Exo 24.1 does not appear to apply at all to the point of 366.
The citation of Mat 22 is not about the ten commandments.
Section Article 20.x
Dr. Belcher references only WCF 20, not a particular Article.Section within WCF 20. My review here will be different from those above for that reason. Below is the only reference use in his book:
“The tree of life was a pledge of the covenant of life (WCF 20), the promised reward for obedience.” [ch 2, pg 26-27, emphasis mine]
As shown, Dr. Belcher equates the Tree of Life as the “pledge” of life supposedly found in the fictitious Covenant of Works. Below I provide the details why this is spurious and invalid.
It is extraordinary that the CT must find it necessary to create a fictitious covenant to support the notion of blessing when Adam and Eve already had the greatest blessing possible! They lived in Eden, they were yet innocent (without sin), and had unlimited fellowship with the Almighty! How could there be any blessings greater than these? And all this is true without a covenant!
But apparently, the CT can’t find blessings unless there is a covenant which specifies those blessings! The CT and Dr. Belcher are so desperate to find that covenant in Gen 2.16-17 that he conflates the Tree of Life as a covenant sign to bolster this already doomed theory. The text of Gen 2 does not refer to a sign of any kind, much less one that identifies the Tree of Life as that sign. (This, apparently, does not even rise to a level of concern with the CT.)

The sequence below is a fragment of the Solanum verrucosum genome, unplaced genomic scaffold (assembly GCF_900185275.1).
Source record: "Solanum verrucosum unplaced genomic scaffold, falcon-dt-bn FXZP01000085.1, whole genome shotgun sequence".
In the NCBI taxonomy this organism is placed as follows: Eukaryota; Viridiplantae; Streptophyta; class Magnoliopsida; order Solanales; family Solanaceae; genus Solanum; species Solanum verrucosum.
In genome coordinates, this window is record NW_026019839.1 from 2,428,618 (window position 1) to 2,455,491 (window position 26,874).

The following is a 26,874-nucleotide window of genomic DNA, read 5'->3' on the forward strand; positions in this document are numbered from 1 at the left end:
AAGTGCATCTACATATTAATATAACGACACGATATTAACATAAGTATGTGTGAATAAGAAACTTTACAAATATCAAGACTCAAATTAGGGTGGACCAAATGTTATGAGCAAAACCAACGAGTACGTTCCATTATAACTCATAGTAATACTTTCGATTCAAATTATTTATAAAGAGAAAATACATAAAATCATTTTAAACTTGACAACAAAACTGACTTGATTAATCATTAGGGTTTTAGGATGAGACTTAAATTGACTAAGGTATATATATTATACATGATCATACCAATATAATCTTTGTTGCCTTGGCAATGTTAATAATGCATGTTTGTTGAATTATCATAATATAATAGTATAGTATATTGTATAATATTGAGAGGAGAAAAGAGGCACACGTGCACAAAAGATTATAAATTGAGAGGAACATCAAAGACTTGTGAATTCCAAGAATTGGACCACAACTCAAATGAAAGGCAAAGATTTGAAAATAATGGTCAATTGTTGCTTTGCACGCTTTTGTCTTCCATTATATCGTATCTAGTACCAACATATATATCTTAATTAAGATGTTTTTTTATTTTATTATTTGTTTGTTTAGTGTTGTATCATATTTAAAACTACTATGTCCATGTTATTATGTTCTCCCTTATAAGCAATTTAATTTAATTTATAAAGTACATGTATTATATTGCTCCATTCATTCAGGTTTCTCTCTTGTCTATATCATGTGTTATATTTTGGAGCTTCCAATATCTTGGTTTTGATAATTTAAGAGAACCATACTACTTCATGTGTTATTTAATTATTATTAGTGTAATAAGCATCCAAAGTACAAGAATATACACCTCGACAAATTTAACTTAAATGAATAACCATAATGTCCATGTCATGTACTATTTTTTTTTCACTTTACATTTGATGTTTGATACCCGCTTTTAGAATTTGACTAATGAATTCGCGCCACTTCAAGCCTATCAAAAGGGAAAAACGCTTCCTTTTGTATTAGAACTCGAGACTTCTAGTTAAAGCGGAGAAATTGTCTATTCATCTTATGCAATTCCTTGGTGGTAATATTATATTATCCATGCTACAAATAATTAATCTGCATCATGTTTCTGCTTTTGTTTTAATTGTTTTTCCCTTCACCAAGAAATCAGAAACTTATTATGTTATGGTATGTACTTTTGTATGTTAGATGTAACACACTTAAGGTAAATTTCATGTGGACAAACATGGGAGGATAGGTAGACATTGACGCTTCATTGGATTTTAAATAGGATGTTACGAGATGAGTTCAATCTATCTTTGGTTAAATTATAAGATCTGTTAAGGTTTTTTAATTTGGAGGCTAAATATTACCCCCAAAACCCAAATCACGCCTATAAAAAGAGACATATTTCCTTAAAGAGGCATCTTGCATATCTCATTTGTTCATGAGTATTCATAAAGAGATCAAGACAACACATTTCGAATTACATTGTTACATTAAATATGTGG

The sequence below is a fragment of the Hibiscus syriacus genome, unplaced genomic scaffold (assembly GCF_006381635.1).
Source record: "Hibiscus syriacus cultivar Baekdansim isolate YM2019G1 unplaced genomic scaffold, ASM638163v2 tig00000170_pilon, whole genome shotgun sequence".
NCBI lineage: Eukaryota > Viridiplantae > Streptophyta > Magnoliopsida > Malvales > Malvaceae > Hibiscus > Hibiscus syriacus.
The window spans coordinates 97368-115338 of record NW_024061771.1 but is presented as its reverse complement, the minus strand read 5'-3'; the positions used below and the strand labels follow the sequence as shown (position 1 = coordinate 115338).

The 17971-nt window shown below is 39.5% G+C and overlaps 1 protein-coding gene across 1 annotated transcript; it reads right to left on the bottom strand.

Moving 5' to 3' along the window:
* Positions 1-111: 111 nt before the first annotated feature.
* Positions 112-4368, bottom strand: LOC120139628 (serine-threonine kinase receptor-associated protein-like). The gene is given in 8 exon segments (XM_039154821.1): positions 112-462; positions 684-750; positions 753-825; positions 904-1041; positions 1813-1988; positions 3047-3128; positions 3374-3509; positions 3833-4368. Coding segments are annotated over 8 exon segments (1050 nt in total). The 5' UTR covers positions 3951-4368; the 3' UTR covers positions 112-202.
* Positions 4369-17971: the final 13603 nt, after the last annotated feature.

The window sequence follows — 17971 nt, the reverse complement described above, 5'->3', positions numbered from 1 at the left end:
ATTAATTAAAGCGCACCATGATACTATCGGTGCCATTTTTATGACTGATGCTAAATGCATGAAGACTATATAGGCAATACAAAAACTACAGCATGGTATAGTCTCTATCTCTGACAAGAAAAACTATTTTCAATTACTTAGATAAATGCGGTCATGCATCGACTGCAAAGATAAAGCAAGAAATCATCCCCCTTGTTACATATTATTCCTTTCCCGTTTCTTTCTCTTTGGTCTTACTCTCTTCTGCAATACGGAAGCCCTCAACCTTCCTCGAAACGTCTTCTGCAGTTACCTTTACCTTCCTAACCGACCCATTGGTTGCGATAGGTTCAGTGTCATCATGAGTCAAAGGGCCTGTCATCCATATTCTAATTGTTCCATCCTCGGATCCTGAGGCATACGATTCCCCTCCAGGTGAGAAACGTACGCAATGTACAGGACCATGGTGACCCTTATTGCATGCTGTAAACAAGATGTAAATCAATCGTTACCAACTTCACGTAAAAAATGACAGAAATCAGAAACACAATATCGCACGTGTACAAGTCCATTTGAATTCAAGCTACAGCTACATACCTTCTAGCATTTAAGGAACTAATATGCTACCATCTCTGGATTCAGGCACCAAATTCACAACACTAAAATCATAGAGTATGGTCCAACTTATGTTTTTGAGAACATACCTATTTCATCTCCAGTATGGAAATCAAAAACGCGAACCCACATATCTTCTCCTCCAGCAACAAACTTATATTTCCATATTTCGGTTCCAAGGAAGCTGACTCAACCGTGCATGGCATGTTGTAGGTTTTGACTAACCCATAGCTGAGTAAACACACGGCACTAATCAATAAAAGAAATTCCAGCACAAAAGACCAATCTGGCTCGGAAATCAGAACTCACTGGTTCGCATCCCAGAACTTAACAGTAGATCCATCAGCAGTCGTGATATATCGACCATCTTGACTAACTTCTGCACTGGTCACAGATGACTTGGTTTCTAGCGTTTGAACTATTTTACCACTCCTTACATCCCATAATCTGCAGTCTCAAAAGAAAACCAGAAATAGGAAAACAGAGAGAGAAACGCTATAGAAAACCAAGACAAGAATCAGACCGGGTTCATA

Where does the text of Gen 2 state that the “tree of life was a pledge of the covenant of life”? The LORD granted to Adam and Eve unrestricted access to the Tree of Life from the very beginning. As the text of Gen 2 states, it was never a "pledge" of anything. It was one of innumerable gifts the LORD provided to an innocent Adam and Eve.
WCF 20 is entitled Of Christian Liberty, and Liberty of Conscience. It has four assertions. Dr. Belcher does not specify which of the assertions he intended, so I had had rather to perform an in-depth search to find something – anything – which might be what he intended.
I opened a copy of the WCF PDF, then performed several phrase/word searches for hits in Article 20:
- "tree of life": not found in WCF 20
- "pledge": not found in WCF 20
- "covenant of life": not found in the WCF at all
- "promise": not found in WCF 20
- "reward": not found in WCF 20
- "obedience" is found twice, but with no connection to the Tree of Life in WCF 20
The Tree of Life is not even mentioned in the WCF 20; therefore, it can’t be a pledge as asserted by Dr. Belcher. I could not find anything that might have been what he intended.
Dr. Belcher’s use of WCF 20 is a FAIL.
"The visible Church, which is also catholic or universal under the Gospel (not confined to one nation, as before under the law), consists of all those throughout the world that profess the true religion;490 and of their children:491 and is the kingdom of the Lord Jesus Christ, 492 the house and family of God,493 out of which there is no ordinary possibility of salvation.494